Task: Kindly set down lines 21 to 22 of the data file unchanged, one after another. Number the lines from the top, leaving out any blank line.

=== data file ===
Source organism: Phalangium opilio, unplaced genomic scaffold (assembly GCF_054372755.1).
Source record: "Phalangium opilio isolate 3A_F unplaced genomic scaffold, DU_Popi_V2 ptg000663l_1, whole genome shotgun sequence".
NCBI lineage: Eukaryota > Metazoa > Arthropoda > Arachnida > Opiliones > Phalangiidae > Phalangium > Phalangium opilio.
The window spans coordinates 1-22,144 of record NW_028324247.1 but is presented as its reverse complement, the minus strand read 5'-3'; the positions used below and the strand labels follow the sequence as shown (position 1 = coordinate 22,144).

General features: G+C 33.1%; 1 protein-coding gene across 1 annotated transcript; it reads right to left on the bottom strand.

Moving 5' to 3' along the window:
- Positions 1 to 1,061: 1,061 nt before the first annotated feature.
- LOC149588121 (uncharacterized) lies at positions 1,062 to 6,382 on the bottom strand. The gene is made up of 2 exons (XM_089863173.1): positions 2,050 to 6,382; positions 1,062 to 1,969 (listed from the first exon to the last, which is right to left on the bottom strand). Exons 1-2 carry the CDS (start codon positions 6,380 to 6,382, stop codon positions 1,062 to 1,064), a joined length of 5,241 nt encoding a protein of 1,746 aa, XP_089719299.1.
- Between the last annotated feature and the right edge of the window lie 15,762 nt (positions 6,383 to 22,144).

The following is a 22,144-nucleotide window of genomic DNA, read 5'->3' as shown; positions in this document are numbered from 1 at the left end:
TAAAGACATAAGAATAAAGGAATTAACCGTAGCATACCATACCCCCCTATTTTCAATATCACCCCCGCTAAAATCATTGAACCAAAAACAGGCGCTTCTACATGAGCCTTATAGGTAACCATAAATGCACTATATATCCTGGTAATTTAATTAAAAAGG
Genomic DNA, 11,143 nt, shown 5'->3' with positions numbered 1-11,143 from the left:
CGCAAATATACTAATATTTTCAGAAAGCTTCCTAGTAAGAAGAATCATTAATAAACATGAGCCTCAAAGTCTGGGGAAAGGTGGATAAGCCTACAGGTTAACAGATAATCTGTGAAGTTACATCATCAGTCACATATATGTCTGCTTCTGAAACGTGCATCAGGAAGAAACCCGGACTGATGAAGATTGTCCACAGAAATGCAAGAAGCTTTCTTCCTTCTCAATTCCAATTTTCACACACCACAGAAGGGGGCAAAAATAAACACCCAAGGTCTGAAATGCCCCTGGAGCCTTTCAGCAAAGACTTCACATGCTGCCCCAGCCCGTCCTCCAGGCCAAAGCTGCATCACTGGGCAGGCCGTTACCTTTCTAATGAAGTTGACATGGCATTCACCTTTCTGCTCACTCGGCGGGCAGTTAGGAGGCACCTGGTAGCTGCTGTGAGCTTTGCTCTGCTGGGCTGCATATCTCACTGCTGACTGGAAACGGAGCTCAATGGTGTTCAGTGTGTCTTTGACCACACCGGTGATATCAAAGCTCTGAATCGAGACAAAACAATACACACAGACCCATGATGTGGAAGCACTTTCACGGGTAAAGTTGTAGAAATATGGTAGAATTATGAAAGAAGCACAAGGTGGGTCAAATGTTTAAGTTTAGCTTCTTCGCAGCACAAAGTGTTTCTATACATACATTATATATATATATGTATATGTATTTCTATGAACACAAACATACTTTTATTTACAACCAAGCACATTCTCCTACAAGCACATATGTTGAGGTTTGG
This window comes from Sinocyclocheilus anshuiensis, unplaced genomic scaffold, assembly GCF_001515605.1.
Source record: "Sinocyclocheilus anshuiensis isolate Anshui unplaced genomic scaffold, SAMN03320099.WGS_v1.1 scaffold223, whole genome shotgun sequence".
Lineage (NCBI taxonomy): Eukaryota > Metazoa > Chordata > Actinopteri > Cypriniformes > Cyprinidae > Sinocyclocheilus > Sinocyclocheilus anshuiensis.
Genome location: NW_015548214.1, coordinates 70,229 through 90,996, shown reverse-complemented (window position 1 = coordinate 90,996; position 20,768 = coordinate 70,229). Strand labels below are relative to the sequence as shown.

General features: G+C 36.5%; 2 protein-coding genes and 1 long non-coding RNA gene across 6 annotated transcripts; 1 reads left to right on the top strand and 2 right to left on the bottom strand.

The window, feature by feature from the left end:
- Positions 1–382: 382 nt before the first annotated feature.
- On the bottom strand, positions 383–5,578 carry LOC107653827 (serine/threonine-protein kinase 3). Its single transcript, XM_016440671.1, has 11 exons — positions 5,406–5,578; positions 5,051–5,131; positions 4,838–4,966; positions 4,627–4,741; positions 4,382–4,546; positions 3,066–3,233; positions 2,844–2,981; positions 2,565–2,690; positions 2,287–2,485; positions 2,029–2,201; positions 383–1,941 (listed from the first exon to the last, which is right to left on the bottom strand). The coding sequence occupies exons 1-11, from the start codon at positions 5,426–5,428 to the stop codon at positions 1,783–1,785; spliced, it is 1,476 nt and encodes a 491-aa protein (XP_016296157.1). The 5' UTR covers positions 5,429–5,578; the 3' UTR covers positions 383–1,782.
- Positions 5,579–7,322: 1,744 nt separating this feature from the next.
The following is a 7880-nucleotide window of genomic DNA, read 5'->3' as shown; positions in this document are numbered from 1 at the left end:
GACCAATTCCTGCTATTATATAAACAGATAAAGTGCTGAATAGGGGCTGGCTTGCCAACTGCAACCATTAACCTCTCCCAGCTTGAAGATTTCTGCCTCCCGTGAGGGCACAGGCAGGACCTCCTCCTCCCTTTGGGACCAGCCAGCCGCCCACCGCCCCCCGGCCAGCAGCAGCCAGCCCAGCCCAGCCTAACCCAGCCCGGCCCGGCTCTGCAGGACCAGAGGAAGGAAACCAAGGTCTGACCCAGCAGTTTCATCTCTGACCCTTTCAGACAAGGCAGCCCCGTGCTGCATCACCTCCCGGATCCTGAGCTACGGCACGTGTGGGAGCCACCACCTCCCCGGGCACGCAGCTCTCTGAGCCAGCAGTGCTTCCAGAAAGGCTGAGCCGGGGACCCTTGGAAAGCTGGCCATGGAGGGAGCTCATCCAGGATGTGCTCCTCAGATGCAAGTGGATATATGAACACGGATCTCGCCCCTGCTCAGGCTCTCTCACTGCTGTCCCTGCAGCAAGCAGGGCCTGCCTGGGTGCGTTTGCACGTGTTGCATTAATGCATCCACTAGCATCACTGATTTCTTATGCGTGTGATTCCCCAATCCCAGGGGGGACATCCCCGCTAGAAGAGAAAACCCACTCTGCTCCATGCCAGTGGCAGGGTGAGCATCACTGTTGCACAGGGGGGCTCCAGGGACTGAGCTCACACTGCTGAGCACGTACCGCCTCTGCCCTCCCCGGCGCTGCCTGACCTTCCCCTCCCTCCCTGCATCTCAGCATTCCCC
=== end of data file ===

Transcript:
- On the bottom strand, positions 383–5,578 carry LOC107653827 (serine/threonine-protein kinase 3). Its single transcript, XM_016440671.1, has 11 exons — positions 5,406–5,578; positions 5,051–5,131; positions 4,838–4,966; positions 4,627–4,741; positions 4,382–4,546; positions 3,066–3,233; positions 2,844–2,981; positions 2,565–2,690; positions 2,287–2,485; positions 2,029–2,201; positions 383–1,941 (listed from the first exon to the last, which is right to left on the bottom strand). The coding sequence occupies exons 1-11, from the start codon at positions 5,426–5,428 to the stop codon at positions 1,783–1,785; spliced, it is 1,476 nt and encodes a 491-aa protein (XP_016296157.1). The 5' UTR covers positions 5,429–5,578; the 3' UTR covers positions 383–1,782.
- Positions 5,579–7,322: 1,744 nt separating this feature from the next.